17th PCI London, 5 July 2018, London, UK
This is a turning point for the role of PCI DSS and related compliance professionals
Radical changes to the business signficance of data and compliance will transform your jobs and the way in which senior management view you
Compliance is a business differentiator, and if you are good, you will be seen as a valuable business asset, not a back-room cost
We will look at the three new truths that will define PCI DSS and the job of PCI compliance personnel in the future. We believe that data privacy and the ability to demonstrate competence in compliance are becoming critical business differentiators and that that responsibility will fall increasingly on departments - like PCI - that were separate, but which will come together into larger compliance organisations
Compliance says yes: how business-oriented compliance will be the difference between success and failure.
The key issue most companies face is digital transformation. Most companies are really struggling with online commerce, digital payments, digitalization of manual processes, legacy systems, the Cloud. All these things cost money, suck up management time, and represent as much a threat as an opportunity. As well as just the complication of trying to satisfy customer demands for digital offerings and getting the technology in place to do that, companies face an ever growing problem of compliance and security.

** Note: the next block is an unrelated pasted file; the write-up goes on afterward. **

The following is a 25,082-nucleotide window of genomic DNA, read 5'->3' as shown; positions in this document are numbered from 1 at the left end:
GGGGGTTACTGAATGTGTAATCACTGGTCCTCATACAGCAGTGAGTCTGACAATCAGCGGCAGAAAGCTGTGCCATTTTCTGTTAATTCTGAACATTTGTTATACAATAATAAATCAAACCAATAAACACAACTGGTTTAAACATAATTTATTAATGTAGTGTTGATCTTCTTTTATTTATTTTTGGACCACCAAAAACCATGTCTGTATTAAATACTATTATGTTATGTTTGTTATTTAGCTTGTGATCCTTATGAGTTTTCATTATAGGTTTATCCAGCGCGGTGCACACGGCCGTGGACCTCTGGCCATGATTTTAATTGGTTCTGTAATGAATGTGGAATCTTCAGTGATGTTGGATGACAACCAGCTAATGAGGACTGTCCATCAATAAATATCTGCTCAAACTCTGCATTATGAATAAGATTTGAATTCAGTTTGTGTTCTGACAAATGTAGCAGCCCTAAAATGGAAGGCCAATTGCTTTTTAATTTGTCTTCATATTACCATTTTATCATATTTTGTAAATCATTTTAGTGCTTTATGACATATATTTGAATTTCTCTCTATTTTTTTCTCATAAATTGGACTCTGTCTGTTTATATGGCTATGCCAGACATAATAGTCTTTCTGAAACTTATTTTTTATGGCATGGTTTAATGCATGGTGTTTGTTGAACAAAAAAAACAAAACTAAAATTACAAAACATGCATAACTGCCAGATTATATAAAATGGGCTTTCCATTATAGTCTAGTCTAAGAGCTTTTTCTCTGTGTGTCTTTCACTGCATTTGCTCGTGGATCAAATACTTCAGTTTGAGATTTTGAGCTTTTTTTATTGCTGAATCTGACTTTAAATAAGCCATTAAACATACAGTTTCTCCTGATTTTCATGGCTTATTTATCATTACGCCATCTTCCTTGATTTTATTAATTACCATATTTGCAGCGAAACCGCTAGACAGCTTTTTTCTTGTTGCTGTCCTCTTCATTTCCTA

These days, with compliance being a high-profile necessity, the best compliance professionals will be those who understand how to comply while not impacting the business, who understand how to present compliance externally as a governance 'win'.
The accelerating merger of PCI DSS compliance and GDPR compliance: your job is getting bigger, but done well it will also be better
It's clear that PCI staff have been sucked into GDPR processes. Why? Well company managements will have looked across their organisations for people who understand the control processes for sensitive data – and naturally they come across PCI DSS. Senior management do not necessarily care about the distinction between data security and data privacy (reasoning that to be private data has first to be secure) and so they have understandably often pushed the burden of GDPR compliance onto PCI teams.
Understanding new technology is critical. How does the development of new payment (and other) technologies impacts PCI / GDPR compliance?
The world of e-payments and e-commerce is one of almost continuous and rapid technological change. From new payment platforms for business, to the competition for consumers' digital wallets, to the possibility of blockchain solutions that get round many of today's data privacy issues, data privacy, PCI and compliance specialists need to keep on top of new developments. We understand that these may not have any concrete impact immediately, but the history of tech development suggests that theory becomes practice extremely rapidly. Keeping up to speed on the latest tech is crucial.
The 17th PCI London will look at the latest in the processes and technologies used to protect payment and personal data. There will be real-life case studies, strategic talks and technical break-out sessions from PCI teams behind some of the world’s most admired brands, who know, just like you, that payment security is now more important to business than ever.